Sunday, March 30, 2014
300: Rise of an Empire (2014)
Running Time: 102 minutes
Director: Noam Murro
Writers: Frank Miller (graphic novel "Xerxes"), Zack Snyder and Kurt Johnstad (screenplay)
Cast: Sullivan Stapleton, Eva Green, Rodrigo Santoro, Lena Headey, Hans Matheson, David Wenham, Callan Mulvey, Jack O'Connell
300: Rise of an Empire is a perfect follow up to 2006's 300. It sits somewhere in between prequel and sequel and provides an interesting look at the legendary figures of ancient Greece and Persia. Even though it is not historically accurate, the large majority of people will go to see this film for the incredible CGI that doesn't disappoint rather than for a history lesson. 300: Rise of an Empire is far more about the battles scenes and infamous blood thirst than the story and this what has to be remembered going into the film.
Based on the graphic novel, "Xerxes" by Frank Miller, we see Persian royalty, Xerxes (Rodrigo Santoro) go from being man to God upon the death of his father, King Darius (Igal Naor). While Xerxes believes that he is in charge, he is under the manipulation of Athens born, but Persian raised and navy commander, Artemisia (Eva Green). Persia sets their sights first on Athens and it's army led by Themistocles (Sullivan Stapleton) in Xerxes plan for domination. Athens calls upon their rivals Sparta to take on Persia's army as it is the only way they can match the numbers in their navy.
300: Rise of an Empire is in itself both a prequel and sequel to 300 as it starts before 300 Spartans go into battle and continues through the aftermath of their infamous battle. The film is based more on Frank Miller's graphic novel than history itself so there are a number of historical inaccuracies through the film. For example, Themistocles and Xerxes were never at the battle in which Darius was killed so Themistocles was obviously not Darius' killer. The title of the film is also a spot of confusion in itself because it does not clarify which empire is on the rise and the empires in the film had already risen before the film begins. However, because this film is based on the graphic novel rather than history, the inaccuracies can be forgiven and people should remember this before going into the film and being disappointed in screenwriters Zack Snyder (who was the director of 300) and Kurt Johnstad for their lack of research.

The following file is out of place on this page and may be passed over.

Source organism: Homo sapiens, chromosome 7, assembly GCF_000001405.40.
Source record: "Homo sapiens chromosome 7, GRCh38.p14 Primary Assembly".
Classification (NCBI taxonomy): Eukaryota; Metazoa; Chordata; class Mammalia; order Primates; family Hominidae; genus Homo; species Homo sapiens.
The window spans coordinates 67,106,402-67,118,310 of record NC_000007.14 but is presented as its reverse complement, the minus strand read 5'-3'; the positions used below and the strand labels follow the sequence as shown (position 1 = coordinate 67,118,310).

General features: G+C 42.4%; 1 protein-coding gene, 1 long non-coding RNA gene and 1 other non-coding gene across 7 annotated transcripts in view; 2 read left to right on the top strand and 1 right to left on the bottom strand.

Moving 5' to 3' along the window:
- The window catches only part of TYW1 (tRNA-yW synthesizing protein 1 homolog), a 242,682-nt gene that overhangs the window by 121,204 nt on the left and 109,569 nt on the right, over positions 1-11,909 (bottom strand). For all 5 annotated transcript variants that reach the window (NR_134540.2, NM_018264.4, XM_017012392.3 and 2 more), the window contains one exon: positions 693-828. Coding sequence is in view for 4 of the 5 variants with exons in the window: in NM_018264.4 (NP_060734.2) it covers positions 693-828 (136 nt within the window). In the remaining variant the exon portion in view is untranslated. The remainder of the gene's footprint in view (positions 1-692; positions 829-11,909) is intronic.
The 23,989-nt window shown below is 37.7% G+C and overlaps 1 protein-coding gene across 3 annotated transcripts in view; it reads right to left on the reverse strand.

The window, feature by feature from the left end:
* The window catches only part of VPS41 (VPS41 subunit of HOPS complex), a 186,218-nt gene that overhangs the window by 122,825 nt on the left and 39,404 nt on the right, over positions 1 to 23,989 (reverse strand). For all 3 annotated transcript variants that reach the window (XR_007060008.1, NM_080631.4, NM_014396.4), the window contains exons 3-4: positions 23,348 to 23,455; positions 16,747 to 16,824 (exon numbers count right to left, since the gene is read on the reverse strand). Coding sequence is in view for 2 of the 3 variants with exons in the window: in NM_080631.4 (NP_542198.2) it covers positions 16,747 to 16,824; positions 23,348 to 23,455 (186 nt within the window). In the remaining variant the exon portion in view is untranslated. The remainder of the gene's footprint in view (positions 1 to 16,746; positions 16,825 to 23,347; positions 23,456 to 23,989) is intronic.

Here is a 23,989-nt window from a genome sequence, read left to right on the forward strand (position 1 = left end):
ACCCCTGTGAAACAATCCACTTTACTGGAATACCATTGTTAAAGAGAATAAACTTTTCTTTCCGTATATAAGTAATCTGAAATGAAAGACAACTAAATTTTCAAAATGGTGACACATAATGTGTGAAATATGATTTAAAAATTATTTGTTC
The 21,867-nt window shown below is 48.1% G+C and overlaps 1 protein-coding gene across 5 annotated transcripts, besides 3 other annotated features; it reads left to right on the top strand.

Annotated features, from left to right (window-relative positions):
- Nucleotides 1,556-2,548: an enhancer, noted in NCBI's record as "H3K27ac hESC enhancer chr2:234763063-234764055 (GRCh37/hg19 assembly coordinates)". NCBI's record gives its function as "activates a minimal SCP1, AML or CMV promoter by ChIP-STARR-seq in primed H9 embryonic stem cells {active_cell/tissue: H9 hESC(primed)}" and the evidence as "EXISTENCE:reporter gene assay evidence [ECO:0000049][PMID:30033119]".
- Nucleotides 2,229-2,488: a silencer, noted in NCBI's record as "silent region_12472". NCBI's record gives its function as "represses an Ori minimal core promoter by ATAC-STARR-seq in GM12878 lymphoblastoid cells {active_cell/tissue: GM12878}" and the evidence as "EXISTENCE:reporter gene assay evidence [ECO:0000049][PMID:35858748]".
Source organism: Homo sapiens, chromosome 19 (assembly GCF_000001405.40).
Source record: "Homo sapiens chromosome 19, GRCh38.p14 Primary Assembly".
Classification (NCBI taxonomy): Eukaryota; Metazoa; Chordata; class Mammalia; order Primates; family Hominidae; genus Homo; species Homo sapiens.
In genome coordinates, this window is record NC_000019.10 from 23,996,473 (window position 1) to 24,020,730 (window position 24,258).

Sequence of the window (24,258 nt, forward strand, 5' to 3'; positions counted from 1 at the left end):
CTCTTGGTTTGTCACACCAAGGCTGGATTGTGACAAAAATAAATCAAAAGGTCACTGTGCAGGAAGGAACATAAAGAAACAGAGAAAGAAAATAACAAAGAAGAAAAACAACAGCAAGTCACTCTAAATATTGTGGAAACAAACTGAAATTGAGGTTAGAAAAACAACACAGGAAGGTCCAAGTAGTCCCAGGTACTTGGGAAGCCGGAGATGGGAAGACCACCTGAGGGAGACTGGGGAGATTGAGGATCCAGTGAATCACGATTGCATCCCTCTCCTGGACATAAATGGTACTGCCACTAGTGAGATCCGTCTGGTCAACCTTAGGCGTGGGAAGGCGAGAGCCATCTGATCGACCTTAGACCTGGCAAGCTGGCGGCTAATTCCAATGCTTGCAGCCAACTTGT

The screenplay itself is not a particularly strong one as the battle scenes play the largest part in the film. The story is almost the backdrop for the battle. The first half of the film is more interesting from a narrative point of view, while in the second half the story is lost under the weight of battle. However, there are some particularly powerful moments of dialogue spoken by Themistocles and the Athenians. Of course some of the dialogue can be quite corny, as heroic dialogue in battle does tend to be.
Yet, as it was said before, the main reason people will go to see 300: Rise of an Empire is to behold its incredibly lifelike ancient battle scenes created by some spectacular CGI. The ancient world is amazingly recreated and so realistic that you forget the actors are standing up against a green screen and are not on the streets of Sparta, Persia or the high seas. The scenes set on the Aegean Sea are particularly spectacular. Watching the film in 3D makes the film even more spectacular, if not more gruesome. Like the original 300, this follow up is incredibly graphic and violent. This film is absolutely not for anyone who gets queasy from the sight of blood, as there is a lot of it being splattered in every direction. The 3D makes this splattering a bit more of an event and is used as water would be used in a 3D version of Free Willy (if there was such a thing).
Sullivan Stapleton does well in the lead as Themistocles. His character does not show much development through the film and there is not much of a back story to him (although he does confess that there really is no back story to him besides growing up in combat), but he gives a good performance and is actually very likable. While Stapleton is the lead and has little background story, the exact opposite can be said for Eva Green's Artemisia. It is debatable whether it is Sullivan or Green in the lead in 300: Rise of an Empire. A great deal of emphasis is based on Artemisia's background and the film is as much about her as it is about the battle itself. Green does do well as the leading action lady, as she is extremely manipulative and it is obvious it is her in charge and not Xerxes (another historical inaccuracy, but forgiven as it makes great entertainment). She makes for interesting viewing and one of the best parts of the film is when she allows herself a moment of emotion when she is clearly pained by the realisation that Themistocles was the one who killed Darius.
For how terrifying Rodrigo Santoro is in the very first scene as Xerxes, you really wish you would have seen more of him throughout the film. He is made out to be evil from the very beginning, but you do not see enough of him to see this in him, although Artemisia is seen to be the evil one between the two of them. Lena Headey, who reprises her role as Queen Gorgo is good in the scenes she is in, but again you wish you could see a bit more of her throughout the film.
The most important thing to remember with 300: Rise of an Empire is that it is not a history lesson. Once this is understood, the ancient world is to be marvelled at.
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